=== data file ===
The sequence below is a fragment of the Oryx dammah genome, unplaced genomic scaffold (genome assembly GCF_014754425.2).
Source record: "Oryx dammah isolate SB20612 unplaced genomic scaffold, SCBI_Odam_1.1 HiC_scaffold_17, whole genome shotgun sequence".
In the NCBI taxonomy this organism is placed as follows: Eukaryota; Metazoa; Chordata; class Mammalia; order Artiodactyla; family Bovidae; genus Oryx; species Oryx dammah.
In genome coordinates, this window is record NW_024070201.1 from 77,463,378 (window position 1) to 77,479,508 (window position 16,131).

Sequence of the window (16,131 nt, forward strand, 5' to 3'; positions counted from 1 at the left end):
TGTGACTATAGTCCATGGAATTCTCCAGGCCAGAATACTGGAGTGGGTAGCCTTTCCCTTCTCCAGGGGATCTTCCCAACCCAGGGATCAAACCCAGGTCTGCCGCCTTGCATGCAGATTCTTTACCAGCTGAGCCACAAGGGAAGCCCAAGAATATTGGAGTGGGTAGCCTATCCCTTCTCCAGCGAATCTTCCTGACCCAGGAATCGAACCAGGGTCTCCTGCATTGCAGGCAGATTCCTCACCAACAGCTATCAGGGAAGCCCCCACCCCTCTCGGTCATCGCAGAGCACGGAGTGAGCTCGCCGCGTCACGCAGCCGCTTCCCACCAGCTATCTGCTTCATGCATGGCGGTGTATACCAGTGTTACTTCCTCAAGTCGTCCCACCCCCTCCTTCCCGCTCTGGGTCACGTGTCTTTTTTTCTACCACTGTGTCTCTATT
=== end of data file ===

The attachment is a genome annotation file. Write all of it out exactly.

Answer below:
The sequence below is a fragment of the Oryx dammah genome, unplaced genomic scaffold (genome assembly GCF_014754425.2).
Source record: "Oryx dammah isolate SB20612 unplaced genomic scaffold, SCBI_Odam_1.1 HiC_scaffold_17, whole genome shotgun sequence".
In the NCBI taxonomy this organism is placed as follows: Eukaryota; Metazoa; Chordata; class Mammalia; order Artiodactyla; family Bovidae; genus Oryx; species Oryx dammah.
In genome coordinates, this window is record NW_024070201.1 from 77,463,378 (window position 1) to 77,479,508 (window position 16,131).

Sequence of the window (16,131 nt, forward strand, 5' to 3'; positions counted from 1 at the left end):
TGTGACTATAGTCCATGGAATTCTCCAGGCCAGAATACTGGAGTGGGTAGCCTTTCCCTTCTCCAGGGGATCTTCCCAACCCAGGGATCAAACCCAGGTCTGCCGCCTTGCATGCAGATTCTTTACCAGCTGAGCCACAAGGGAAGCCCAAGAATATTGGAGTGGGTAGCCTATCCCTTCTCCAGCGAATCTTCCTGACCCAGGAATCGAACCAGGGTCTCCTGCATTGCAGGCAGATTCCTCACCAACAGCTATCAGGGAAGCCCCCACCCCTCTCGGTCATCGCAGAGCACGGAGTGAGCTCGCCGCGTCACGCAGCCGCTTCCCACCAGCTATCTGCTTCATGCATGGCGGTGTATACCAGTGTTACTTCCTCAAGTCGTCCCACCCCCTCCTTCCCGCTCTGGGTCACGTGTCTTTTTTTCTACCACTGTGTCTCTATT